Being Rational and Being Wrong

Philosophers' Imprint 23 (1) (2023)
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Abstract

Do people tend to be overconfident? Many think so. They’ve run studies on whether people are calibrated: whether their average confidence in their opinions matches the proportion of those opinions that are true. Under certain conditions, people are systematically ‘over-calibrated’—for example, of the opinions they’re 80% confident in, only 60% are true. From this empirical over-calibration, it’s inferred that people are irrationally overconfident. My question: When and why is this inference warranted? Answering it requires articulating a general connection between being rational and being right—something extant studies have not done. I show how to do so using the notion of deference. This provides a theoretical foundation for calibration research, but also reveals a flaw: the connection between being rational and being right is much weaker than is standardly assumed, since rational people can often be expected to be miscalibrated. Thus we can’t test whether people are overconfident by simply testing whether they are over-calibrated; instead, we must try to predict the rational deviations from calibration, and then compare those predictions to people’s performance. I show how this can be done—and that doing so complicates the interpretation of robust empirical effects.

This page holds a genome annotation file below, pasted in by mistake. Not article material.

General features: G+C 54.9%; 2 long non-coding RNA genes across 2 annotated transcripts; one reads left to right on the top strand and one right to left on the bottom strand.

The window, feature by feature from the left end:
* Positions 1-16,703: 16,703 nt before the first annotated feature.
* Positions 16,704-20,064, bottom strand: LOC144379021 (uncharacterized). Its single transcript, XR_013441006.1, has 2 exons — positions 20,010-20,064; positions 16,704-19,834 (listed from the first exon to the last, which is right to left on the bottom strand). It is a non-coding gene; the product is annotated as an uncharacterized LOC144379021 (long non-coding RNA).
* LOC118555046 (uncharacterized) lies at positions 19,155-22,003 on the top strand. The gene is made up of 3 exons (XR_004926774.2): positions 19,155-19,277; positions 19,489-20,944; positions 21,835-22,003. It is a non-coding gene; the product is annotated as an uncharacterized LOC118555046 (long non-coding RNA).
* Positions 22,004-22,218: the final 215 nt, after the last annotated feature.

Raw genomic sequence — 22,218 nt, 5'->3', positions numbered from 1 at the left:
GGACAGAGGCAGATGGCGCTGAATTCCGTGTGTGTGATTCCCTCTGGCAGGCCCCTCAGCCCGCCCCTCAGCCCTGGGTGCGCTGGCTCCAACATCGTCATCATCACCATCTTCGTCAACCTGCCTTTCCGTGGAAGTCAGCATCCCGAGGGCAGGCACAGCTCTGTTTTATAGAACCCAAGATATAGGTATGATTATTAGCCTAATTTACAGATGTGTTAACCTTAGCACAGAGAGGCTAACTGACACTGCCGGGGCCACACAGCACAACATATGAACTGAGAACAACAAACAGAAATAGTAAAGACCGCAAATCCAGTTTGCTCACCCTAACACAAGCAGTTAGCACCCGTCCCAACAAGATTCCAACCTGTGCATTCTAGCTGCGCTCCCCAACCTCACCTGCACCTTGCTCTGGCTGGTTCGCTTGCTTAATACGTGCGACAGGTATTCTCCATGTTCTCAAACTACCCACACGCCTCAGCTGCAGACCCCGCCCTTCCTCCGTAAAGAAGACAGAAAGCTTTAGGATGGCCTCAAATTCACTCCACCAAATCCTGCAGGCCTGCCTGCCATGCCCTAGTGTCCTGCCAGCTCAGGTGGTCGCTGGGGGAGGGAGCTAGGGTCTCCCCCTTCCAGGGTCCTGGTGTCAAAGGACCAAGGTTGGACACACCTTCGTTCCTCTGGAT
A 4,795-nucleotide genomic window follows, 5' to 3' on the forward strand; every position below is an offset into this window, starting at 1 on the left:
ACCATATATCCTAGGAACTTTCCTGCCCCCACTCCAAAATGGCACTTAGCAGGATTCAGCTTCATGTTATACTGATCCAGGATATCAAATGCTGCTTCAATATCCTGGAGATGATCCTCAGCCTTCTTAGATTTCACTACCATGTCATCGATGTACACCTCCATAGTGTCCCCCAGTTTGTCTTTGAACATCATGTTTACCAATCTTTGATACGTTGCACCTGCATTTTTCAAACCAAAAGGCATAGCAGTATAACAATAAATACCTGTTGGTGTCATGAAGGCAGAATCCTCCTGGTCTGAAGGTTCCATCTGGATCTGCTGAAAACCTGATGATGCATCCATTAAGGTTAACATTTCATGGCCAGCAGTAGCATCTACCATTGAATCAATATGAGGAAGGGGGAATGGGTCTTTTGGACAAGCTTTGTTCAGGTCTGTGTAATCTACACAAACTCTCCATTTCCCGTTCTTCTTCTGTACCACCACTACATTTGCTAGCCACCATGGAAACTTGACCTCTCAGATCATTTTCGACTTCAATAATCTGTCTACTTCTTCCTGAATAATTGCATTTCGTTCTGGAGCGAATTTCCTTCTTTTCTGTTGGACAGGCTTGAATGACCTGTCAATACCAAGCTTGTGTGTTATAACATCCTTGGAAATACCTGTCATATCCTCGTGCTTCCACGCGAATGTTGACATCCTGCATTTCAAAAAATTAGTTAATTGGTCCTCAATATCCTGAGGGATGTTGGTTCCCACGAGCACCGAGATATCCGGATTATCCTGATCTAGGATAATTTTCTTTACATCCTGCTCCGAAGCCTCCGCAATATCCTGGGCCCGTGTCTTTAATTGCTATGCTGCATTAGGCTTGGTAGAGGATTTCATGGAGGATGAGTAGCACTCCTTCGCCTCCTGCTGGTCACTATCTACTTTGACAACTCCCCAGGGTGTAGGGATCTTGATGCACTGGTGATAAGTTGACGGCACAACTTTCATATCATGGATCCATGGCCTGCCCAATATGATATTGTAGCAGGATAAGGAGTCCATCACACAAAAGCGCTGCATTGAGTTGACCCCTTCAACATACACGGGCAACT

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Kevin Dorst
Massachusetts Institute of Technology

Citations of this work

Thinking and being sure.Jeremy Goodman & Ben Holguín - 2022 - Philosophy and Phenomenological Research 106 (3):634-654.
Risky belief.Martin Smith - 2022 - Philosophy and Phenomenological Research 106 (3):597-611.
Credences and Trustworthiness: a Calibrationist Account.John Wilcox - forthcoming - Review of Philosophy and Psychology:1-40.

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References found in this work

Thinking, Fast and Slow.Daniel Kahneman - 2011 - New York: New York: Farrar, Straus and Giroux.
Rational Polarization.Kevin Dorst - 2023 - Philosophical Review 132 (3):355-458.
Justification and the Truth-Connection.Clayton Littlejohn - 2012 - New York: Cambridge University Press.
Accuracy and the Laws of Credence.Richard Pettigrew - 2016 - New York, NY.: Oxford University Press UK.

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